Grow your own vegetables successfully with, the home of Grow Your Own Veg! Whether growing vegetable seeds or vegetable plants in an allotment, in vegetable planters or in raised vegetable beds, vegetables growing is easily achievable.<br>
search our catalogue
vegetable seeds vegetable plants grow your own kits potato and vegetable planters fruit and fruit trees seed potatoes
All Vegetable Plants All Vegetable Seeds Compost & Composting Crop Protection Fruit Plants Fruit Trees Gifts, Books & DVDs Greenhouses & Coldframes Grow-Your-Own Kits Hanging Baskets & Planters Harvesting & Storage Lawn care Onion Sets, Shallots & Garlic Organic Products Pest, Disease & Weed Control Plant Food Plant Support Potato Planters & Veg Planters Propagation Raised Vegetable Beds School Gardening Seed Potatoes Tools VegGrowing Kit Watering Wormeries, Recycling & Composting



As soon as peas harvested from the plant, the sugar in the peas starts to turn to starch. To truly enjoy how sweet and tasty peas can be, aim to pick and cook within an hour.
There are several different types of peas which are also classified by when they are sown, these being First Earlies, Second Earlies and Maincrop.

Round varieties, which are so named because the peas remain round and smooth when dried. They are all first earlies and are hardier and quicker to mature than othe types.

Wrinkled varieties, so named as they are wrinkly when dried. These 'marrowfat' varieties are generally the most popular type of pea as they are heavy croppers which produce large, sweet peas although they are less hardy than Round varieties so are not suitable for sowing prior to March. Wrinkled peas are divided into First Earlies, which are the first to be sown in the year in mid March and therefore the first to crop in June/July. Mildew resistant First Early varieties such as Kelvedon Wonder can also be sown in June for an autumn crop. Second Earlies are sown in late March /April and Maincrop are sown in April/May for an August crop.

Petit Pois are dwarf varieties producing very small and particularly sweet peas.

Mangetout, otherwise known as sugar snaps or snow peas are generally easier to grow than normal peas and should be picked prior to the peas swelling. They are cooked whole and good in stir-fries.

Asparagus Pea which isn't really a pea at all. It is sown in May as it is not hardy and produces small pods which are picked when still young and cooked whole like mangetout.

Soil & Growing Position

You shouldn't grow peas in a place where peas or beans have been grown in the previous couple of years as the soil will be high in nitrogen from the previous crop. Peas, like beans, are legumes which very cleverly convert nitrogen from the air and fix it in their roots so you do not have to feed them with extra nitrogen. As peas make their own, too much nitrogen can have an adverse effect. Similiarly, do not add a nitrogen dressing to the soil. When you've finished cropping, dig the plants into the soil which will release the nitrogen, ready for the next crop. Brassicas are traditionally grown in the area of the plot previously occupied by legumes.
Peas need a well-structured, fertile soil to provide an optimum yield. If your soil is acidic, add in some lime. Dig in autumn/winter adding in well-rotted manure or compost and apply a general fertiliser to the soil 2 weeks prior to sowing.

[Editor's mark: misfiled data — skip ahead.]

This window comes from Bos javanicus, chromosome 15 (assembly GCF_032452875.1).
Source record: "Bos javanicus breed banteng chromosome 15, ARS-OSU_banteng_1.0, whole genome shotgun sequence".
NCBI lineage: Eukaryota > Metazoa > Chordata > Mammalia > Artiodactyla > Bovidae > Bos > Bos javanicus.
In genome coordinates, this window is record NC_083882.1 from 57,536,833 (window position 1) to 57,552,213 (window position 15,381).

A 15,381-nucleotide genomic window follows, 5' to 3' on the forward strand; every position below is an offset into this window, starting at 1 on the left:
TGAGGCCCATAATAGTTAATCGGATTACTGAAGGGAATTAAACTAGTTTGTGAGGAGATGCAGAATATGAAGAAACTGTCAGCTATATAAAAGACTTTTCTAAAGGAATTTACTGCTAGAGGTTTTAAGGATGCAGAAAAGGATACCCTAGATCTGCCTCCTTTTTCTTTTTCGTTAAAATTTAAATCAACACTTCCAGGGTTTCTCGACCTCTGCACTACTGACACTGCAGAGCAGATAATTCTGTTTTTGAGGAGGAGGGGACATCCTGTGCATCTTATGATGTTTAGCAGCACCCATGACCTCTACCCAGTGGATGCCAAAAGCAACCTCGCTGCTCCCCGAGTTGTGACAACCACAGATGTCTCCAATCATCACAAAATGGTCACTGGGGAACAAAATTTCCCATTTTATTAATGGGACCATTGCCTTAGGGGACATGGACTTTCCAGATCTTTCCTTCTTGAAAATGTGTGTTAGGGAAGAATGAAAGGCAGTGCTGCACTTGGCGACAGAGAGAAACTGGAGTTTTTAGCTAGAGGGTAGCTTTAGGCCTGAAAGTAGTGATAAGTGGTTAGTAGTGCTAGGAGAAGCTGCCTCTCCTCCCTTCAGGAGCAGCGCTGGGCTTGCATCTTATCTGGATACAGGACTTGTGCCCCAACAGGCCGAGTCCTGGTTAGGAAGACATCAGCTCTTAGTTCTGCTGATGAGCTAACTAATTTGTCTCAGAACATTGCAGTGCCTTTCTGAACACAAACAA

Use cloches to warm the soil prior to sowing First Earlies which need a sheltered spot, away from cold winds.

Sowing from Seed

For a May/June crop: Sow First Early Wrinkled or Round varieties, in February/March under cloches. Do not sow them in cold and wet soil so it is advisable to warm the soil first.
For a June/July Crop: Sow a Round or First Early Wrinkled variety in mid March. Sow a Second Early Wrinkled variety in late March/early April.
For an August crop: Sow a Maincrop Wrinkled variety in April/May.
For an September/October crop: Sow a First Early Wrinkled variety with good mildew resistance in June/July.
Prepare trenches for sowing, 2 deep, 6 wide and as wide as the variety is tall. Seeds should be lightly pressed into the soil, 3 apart from each other, recovered with soil and firmed down lightly.
Mangetout & Petit Pois: Sow in April/May when the weather has warmed up.
Asparagus Pea: Sow seeds in mid/late May, 6 apart in 1 deep drills, 15 apart.

Crop Care

Birds are a real nuisance so net the row straight after sowing. Once the seedlings are about 3 high, put sticks next to the seedlings to provide support for the developing plant otherwise they will trail over the ground and be eaten by slugs. Erect a screen of plastic netting at the side of each row to provide support for medium or talling growing varieties.
Hoe as usual to keep the weeds at bay and water during dry spells. Apply a mulch to retain moisture between the rows during the dry weather.


Pods are ready for picking when the peas feel full but there is space between the peas in the pod. Start to pick from the bottom of the plant upwards, picking with one hand and holding the stem of the plant with the other. You should pick regularly to encourage production and pods should only be left on the plant if you intend to dry them. Once harvesting has finished, the roots can be left in the ground to release their nitrogen and the plant stem can be composted.
Mangetout & Petit Pois: Harvesting starts in late June and runs through to early/mid September when the pods are aound 3 long and the peas are just starting to develop.
Asparagus Pea: Harvesting starts when the pods are just over 1 long, in early August and runs for several weeks.
Go Back